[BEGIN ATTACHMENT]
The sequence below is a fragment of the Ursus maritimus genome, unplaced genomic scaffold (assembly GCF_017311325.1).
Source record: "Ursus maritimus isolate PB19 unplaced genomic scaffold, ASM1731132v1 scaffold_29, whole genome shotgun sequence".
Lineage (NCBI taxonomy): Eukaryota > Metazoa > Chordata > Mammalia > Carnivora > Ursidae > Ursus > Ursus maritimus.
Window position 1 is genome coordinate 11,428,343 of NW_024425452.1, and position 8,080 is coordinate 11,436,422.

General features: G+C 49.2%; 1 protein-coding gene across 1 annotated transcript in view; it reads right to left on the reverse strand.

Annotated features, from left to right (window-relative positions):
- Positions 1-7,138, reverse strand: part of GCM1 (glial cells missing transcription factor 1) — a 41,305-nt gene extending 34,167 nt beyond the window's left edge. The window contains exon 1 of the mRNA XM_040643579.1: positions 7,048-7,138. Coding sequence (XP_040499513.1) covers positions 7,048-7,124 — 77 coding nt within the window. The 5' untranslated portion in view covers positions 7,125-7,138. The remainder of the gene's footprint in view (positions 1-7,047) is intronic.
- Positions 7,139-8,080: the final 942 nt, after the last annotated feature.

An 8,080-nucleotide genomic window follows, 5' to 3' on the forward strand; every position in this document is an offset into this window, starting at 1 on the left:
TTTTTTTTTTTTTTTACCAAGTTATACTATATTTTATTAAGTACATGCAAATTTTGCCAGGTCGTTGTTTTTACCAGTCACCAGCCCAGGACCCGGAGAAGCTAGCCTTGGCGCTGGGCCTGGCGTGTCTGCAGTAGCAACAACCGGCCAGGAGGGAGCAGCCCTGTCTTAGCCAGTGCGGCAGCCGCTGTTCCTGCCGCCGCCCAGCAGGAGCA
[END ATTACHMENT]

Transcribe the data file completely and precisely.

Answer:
The sequence below is a fragment of the Ursus maritimus genome, unplaced genomic scaffold (assembly GCF_017311325.1).
Source record: "Ursus maritimus isolate PB19 unplaced genomic scaffold, ASM1731132v1 scaffold_29, whole genome shotgun sequence".
Lineage (NCBI taxonomy): Eukaryota > Metazoa > Chordata > Mammalia > Carnivora > Ursidae > Ursus > Ursus maritimus.
Window position 1 is genome coordinate 11,428,343 of NW_024425452.1, and position 8,080 is coordinate 11,436,422.

General features: G+C 49.2%; 1 protein-coding gene across 1 annotated transcript in view; it reads right to left on the reverse strand.

Annotated features, from left to right (window-relative positions):
- Positions 1-7,138, reverse strand: part of GCM1 (glial cells missing transcription factor 1) — a 41,305-nt gene extending 34,167 nt beyond the window's left edge. The window contains exon 1 of the mRNA XM_040643579.1: positions 7,048-7,138. Coding sequence (XP_040499513.1) covers positions 7,048-7,124 — 77 coding nt within the window. The 5' untranslated portion in view covers positions 7,125-7,138. The remainder of the gene's footprint in view (positions 1-7,047) is intronic.
- Positions 7,139-8,080: the final 942 nt, after the last annotated feature.

An 8,080-nucleotide genomic window follows, 5' to 3' on the forward strand; every position in this document is an offset into this window, starting at 1 on the left:
TTTTTTTTTTTTTTTACCAAGTTATACTATATTTTATTAAGTACATGCAAATTTTGCCAGGTCGTTGTTTTTACCAGTCACCAGCCCAGGACCCGGAGAAGCTAGCCTTGGCGCTGGGCCTGGCGTGTCTGCAGTAGCAACAACCGGCCAGGAGGGAGCAGCCCTGTCTTAGCCAGTGCGGCAGCCGCTGTTCCTGCCGCCGCCCAGCAGGAGCA